When you first arrive, walk through the entire market and look at all the offerings before you buy. New items will appear each week.
Always bring lots of small bills and change. You will be paying at each individual farmer's stand and there is no central checkout or ATM.
Certified Farmers’ Markets are permitted Food Facilities and so no dogs (except service dogs) are allowed. The grass area adjacent to the market is perfect for having one person hold/watch a dog while the other shops.
Bring large cloth or net shopping bags. It will save multiple trips to your car to unload. Please try to remember to reuse the produce bags provided by the farmers. Save them and bring them back to refill next time you come to market. This will help with the farmer’s costs and also be beneficial to the environment.
The Vandenberg Village Certified Farmers' Market is an outdoor market, dress for the weather and wear comfortable shoes. Fanny or waist packs are the best and safest way to keep money and keys. You don't have to worry about setting a purse or a wallet down and you have both hands free to shop and carry your shopping bags.
Make sure you know where your car keys are. The number one lost and found items are car keys. Nine times out of ten the shopper will have them in hand when shopping and unconsciously put the keys in one of the produce bags along with the produce.
Bargaining for small amounts is not well received. Bargaining for big boxes or great amounts is usually acceptable. Remember that these are the growers of the produce. Do not insult them with unnecessary and small quantity bargaining. They worked very hard to sell so cheap.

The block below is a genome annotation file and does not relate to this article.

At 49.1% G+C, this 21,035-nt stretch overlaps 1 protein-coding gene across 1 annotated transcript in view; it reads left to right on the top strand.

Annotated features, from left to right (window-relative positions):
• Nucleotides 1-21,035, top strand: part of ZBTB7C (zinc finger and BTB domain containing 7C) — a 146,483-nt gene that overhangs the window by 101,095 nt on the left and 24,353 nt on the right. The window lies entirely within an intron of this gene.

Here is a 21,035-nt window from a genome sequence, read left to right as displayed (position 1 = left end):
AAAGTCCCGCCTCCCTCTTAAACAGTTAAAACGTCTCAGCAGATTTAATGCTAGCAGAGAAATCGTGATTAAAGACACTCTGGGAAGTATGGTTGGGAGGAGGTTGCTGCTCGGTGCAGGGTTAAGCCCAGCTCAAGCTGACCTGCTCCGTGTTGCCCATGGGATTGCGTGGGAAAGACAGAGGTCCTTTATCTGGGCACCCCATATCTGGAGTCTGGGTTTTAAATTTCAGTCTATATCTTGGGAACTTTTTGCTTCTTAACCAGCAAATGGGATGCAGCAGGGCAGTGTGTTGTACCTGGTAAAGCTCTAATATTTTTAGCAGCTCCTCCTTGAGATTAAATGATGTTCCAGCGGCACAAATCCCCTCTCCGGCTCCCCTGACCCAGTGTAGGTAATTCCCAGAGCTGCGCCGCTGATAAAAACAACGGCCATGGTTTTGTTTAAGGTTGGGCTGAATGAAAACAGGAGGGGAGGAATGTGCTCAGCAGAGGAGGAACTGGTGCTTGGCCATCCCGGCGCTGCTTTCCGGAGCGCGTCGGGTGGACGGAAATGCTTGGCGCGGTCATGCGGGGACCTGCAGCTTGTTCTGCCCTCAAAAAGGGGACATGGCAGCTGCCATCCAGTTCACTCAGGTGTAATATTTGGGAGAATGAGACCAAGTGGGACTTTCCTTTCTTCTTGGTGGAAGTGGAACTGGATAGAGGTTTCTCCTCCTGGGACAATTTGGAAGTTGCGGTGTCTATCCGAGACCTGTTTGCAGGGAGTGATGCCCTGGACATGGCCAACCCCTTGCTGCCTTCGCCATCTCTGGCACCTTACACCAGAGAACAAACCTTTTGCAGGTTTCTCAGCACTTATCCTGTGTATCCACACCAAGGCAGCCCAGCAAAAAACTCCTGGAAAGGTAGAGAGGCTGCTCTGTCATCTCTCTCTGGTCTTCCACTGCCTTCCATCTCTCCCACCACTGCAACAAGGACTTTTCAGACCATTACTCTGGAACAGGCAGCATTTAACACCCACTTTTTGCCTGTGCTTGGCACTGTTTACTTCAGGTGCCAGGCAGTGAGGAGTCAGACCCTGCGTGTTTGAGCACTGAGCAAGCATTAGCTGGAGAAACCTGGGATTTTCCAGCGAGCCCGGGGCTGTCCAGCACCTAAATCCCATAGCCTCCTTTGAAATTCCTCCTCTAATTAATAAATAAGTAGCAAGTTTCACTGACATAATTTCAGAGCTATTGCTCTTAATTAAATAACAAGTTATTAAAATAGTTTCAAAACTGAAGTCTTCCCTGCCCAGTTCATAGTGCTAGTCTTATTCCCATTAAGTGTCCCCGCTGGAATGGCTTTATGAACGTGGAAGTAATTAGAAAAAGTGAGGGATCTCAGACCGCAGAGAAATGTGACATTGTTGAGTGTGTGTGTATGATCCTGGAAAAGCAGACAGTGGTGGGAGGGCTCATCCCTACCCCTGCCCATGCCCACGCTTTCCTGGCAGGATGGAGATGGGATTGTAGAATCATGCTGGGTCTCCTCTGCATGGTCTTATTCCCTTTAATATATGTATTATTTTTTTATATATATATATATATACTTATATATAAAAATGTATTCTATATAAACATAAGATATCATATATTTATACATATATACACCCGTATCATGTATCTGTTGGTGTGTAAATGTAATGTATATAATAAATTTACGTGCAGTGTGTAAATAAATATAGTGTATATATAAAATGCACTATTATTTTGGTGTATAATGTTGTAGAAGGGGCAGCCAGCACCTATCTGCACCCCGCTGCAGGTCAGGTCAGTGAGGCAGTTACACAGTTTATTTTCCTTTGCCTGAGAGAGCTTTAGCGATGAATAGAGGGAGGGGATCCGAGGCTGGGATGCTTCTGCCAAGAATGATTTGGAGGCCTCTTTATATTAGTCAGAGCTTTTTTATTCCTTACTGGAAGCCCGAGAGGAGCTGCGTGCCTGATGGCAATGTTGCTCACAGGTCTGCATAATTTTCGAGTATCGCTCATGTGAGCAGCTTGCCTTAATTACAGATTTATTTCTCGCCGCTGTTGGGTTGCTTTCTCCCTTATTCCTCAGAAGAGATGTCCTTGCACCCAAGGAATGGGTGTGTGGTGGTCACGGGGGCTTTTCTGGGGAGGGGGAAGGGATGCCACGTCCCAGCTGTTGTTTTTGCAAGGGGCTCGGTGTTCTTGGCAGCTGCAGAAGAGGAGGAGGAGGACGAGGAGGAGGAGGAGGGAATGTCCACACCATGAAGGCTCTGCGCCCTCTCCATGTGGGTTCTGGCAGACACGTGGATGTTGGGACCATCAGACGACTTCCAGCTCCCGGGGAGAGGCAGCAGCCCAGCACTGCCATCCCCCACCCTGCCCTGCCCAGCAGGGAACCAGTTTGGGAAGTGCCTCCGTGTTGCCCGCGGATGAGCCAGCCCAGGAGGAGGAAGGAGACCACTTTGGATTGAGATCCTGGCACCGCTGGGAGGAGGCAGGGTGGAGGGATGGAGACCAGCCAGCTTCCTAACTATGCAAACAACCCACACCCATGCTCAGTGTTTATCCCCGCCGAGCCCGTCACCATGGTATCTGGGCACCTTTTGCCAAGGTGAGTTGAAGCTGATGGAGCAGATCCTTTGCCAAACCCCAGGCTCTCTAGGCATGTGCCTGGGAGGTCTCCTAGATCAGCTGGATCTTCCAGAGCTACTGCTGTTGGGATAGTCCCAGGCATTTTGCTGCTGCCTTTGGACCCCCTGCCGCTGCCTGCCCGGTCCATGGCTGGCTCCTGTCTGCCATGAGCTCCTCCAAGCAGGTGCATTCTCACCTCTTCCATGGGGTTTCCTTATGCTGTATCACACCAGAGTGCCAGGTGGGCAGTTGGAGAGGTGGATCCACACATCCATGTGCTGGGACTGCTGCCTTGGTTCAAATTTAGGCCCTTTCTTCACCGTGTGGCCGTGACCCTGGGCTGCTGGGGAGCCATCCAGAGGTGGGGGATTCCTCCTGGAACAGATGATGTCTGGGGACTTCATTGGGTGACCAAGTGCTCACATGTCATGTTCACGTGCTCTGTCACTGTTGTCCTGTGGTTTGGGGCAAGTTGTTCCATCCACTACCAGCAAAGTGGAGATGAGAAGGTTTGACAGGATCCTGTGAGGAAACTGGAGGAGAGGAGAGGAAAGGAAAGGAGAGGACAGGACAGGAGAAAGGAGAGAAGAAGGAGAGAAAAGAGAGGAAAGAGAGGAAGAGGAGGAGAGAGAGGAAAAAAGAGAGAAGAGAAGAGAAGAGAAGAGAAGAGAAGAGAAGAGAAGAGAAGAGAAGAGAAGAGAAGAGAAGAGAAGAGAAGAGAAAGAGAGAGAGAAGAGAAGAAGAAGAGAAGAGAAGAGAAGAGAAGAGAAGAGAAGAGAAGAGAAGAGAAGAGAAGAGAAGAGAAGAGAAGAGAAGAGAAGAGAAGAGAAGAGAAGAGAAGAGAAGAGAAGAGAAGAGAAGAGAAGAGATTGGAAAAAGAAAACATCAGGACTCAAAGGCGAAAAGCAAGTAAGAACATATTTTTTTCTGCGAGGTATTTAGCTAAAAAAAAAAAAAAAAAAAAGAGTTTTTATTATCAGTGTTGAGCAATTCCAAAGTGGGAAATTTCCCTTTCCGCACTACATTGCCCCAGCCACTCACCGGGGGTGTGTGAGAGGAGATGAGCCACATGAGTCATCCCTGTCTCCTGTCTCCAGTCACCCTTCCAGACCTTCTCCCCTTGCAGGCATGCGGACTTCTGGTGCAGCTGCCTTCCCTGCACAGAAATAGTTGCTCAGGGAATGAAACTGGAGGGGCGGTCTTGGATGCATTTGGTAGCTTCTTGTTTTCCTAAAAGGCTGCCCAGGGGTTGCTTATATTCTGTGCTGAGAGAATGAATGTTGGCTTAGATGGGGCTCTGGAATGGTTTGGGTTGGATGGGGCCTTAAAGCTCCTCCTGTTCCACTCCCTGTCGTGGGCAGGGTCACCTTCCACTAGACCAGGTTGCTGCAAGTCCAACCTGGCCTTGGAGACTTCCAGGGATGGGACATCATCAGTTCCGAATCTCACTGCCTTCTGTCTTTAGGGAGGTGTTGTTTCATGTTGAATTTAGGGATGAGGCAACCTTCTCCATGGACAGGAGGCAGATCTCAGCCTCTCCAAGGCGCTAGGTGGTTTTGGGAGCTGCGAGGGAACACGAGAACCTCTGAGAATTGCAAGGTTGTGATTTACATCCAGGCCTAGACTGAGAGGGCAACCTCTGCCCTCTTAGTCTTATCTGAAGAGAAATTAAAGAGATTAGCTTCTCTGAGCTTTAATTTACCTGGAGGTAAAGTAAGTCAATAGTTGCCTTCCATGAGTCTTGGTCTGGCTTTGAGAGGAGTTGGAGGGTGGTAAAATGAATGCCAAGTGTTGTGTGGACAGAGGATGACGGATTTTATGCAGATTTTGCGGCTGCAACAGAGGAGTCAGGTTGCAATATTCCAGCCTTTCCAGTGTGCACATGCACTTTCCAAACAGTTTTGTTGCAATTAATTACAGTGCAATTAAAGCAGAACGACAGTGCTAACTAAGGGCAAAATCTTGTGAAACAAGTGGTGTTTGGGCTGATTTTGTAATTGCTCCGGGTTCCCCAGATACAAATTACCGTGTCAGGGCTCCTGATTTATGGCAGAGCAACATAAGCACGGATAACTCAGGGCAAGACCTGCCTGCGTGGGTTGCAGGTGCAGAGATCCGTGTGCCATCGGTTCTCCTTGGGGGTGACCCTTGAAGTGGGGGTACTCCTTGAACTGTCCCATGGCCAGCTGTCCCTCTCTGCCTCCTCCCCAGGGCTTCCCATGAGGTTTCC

Most of the produce is unsorted and field run. Some of the best tasting fruit is cosmetically challenged. Most of the produce is vine or tree ripened. This means they can be delicate to the touch, so be careful not to damage the farmer’s pride and joy. This is fruit only found direct from the grower. It is too fragile to ship to the wholesale market.
Farmers may hand out samples of their product. This allows you to try an item that you may be unfamiliar with, or just to prove his/her variety is the juiciest/tastiest. Some items you see at a farmers' market you may be unfamiliar with. Since the farmers don't have to worry much about the "shipping ability" of a product, they can grow and offer products you won't see at a supermarket. Since most of the produce has been picked within that last 24 hours at its peak of ripeness, you may be surprised with how different some things taste.
If the farmer is not too busy, don't hesitate to ask questions about recipes or growing methods. You might even get to know each other's name.
Remember, farmers' markets are not just about buying things, they're a shopping experience meant to promote a locally based food culture and a sense of community. Enjoy the fact you're shopping outdoors, the live entertainment, your neighbors shopping alongside you who are obviously like minded, and the fact that we're lucky enough to live in an area with an abundance local food.